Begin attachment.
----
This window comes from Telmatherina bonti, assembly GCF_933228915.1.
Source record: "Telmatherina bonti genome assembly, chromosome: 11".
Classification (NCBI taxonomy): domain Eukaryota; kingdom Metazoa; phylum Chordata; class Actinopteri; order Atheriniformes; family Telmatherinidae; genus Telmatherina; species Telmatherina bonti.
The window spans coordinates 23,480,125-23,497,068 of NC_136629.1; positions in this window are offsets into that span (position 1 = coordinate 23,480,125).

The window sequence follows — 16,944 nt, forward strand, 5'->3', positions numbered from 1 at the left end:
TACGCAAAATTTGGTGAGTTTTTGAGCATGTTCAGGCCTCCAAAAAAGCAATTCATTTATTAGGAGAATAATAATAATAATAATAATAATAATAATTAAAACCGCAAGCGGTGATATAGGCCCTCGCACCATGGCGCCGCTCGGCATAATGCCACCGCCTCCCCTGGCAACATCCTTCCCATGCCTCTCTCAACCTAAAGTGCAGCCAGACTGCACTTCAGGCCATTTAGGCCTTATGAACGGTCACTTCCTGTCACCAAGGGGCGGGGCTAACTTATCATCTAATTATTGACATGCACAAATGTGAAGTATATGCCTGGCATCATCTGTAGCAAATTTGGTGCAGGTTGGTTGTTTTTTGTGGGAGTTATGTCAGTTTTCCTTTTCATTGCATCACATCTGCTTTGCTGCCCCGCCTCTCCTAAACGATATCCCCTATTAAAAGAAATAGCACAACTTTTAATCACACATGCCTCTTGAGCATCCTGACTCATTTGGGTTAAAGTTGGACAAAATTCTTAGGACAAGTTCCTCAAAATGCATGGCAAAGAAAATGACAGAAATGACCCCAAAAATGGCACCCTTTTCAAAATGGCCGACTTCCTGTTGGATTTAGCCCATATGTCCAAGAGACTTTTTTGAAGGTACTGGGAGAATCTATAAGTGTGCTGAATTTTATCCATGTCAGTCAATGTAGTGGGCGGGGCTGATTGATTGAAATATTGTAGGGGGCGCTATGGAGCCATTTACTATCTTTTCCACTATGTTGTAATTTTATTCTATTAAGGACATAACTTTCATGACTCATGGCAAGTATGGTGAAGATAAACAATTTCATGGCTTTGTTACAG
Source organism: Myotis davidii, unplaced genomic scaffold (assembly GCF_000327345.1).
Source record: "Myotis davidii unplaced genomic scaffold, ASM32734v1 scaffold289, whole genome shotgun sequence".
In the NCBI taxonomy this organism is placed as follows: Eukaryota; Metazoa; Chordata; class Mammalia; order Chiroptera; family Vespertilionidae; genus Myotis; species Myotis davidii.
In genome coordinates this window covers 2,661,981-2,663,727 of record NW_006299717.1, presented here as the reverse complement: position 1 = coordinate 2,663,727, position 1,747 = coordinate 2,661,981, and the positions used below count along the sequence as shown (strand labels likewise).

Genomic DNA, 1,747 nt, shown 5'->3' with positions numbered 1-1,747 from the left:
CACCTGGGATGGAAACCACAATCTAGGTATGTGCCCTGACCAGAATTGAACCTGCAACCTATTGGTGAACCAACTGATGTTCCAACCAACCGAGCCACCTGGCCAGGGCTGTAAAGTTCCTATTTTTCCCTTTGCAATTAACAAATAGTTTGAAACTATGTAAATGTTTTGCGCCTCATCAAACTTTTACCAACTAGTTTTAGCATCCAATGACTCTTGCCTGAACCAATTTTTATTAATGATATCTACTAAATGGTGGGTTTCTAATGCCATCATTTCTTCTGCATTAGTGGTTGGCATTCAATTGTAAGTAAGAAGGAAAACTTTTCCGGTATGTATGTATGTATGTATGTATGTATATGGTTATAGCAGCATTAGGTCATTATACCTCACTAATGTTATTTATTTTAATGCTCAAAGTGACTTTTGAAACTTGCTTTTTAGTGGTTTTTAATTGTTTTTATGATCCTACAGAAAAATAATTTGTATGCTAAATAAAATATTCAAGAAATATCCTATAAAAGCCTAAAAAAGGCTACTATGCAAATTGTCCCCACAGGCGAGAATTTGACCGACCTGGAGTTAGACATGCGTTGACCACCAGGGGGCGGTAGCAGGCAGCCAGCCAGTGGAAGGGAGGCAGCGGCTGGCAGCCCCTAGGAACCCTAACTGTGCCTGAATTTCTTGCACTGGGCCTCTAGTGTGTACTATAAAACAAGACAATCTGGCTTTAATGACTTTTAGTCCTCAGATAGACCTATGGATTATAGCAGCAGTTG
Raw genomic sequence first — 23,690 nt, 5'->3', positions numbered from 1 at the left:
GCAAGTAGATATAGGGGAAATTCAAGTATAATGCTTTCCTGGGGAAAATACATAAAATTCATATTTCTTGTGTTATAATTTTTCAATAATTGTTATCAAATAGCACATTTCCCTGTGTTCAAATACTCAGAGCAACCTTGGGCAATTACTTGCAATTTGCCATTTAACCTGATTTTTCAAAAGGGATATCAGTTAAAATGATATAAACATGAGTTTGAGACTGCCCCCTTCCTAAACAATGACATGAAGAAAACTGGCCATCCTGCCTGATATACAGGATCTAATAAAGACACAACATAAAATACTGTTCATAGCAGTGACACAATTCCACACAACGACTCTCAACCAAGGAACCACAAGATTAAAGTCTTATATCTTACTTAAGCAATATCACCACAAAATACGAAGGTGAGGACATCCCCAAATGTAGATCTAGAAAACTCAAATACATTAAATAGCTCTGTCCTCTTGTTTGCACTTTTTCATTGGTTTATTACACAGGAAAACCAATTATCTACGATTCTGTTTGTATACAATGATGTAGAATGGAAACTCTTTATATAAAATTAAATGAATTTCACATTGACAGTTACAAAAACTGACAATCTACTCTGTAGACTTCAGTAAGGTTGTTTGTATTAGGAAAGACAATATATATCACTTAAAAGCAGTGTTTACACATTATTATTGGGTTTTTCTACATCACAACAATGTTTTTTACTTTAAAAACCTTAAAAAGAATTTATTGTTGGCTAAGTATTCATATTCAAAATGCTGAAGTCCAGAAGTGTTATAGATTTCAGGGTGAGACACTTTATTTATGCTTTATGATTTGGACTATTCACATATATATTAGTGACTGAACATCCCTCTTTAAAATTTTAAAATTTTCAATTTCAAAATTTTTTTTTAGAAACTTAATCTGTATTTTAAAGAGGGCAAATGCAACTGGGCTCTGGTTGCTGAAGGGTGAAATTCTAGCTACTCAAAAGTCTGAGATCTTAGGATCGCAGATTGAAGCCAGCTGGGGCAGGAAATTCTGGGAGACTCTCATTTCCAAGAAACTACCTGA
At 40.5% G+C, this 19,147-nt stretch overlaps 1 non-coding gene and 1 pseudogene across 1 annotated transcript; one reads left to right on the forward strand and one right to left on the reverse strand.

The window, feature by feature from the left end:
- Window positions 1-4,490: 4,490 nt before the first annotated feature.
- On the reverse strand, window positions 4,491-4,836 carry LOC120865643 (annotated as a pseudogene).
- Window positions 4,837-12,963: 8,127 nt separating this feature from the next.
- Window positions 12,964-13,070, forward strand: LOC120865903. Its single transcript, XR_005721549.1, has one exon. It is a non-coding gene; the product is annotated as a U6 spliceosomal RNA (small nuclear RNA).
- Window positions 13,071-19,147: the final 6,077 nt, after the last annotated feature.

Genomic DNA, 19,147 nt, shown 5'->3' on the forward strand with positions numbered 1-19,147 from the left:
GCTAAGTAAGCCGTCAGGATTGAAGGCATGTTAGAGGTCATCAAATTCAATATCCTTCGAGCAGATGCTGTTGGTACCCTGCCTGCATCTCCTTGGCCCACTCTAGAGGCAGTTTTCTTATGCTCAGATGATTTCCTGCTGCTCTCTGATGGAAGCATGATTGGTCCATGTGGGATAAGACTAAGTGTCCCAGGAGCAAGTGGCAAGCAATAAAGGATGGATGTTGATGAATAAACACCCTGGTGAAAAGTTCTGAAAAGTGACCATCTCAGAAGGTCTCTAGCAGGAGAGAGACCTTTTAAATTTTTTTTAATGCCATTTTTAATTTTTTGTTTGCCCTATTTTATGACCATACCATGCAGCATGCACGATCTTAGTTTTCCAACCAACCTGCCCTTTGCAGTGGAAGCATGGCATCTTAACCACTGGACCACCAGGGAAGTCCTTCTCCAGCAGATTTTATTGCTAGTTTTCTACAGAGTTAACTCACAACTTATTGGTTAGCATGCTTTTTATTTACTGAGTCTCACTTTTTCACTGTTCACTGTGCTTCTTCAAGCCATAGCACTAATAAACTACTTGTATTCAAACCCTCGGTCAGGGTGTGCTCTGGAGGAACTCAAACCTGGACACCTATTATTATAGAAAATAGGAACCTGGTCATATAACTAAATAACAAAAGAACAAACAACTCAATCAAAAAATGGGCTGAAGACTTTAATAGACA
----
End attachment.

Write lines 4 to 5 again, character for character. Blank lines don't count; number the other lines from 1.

The window spans coordinates 23,480,125-23,497,068 of NC_136629.1; positions in this window are offsets into that span (position 1 = coordinate 23,480,125).

The window sequence follows — 16,944 nt, forward strand, 5'->3', positions numbered from 1 at the left end: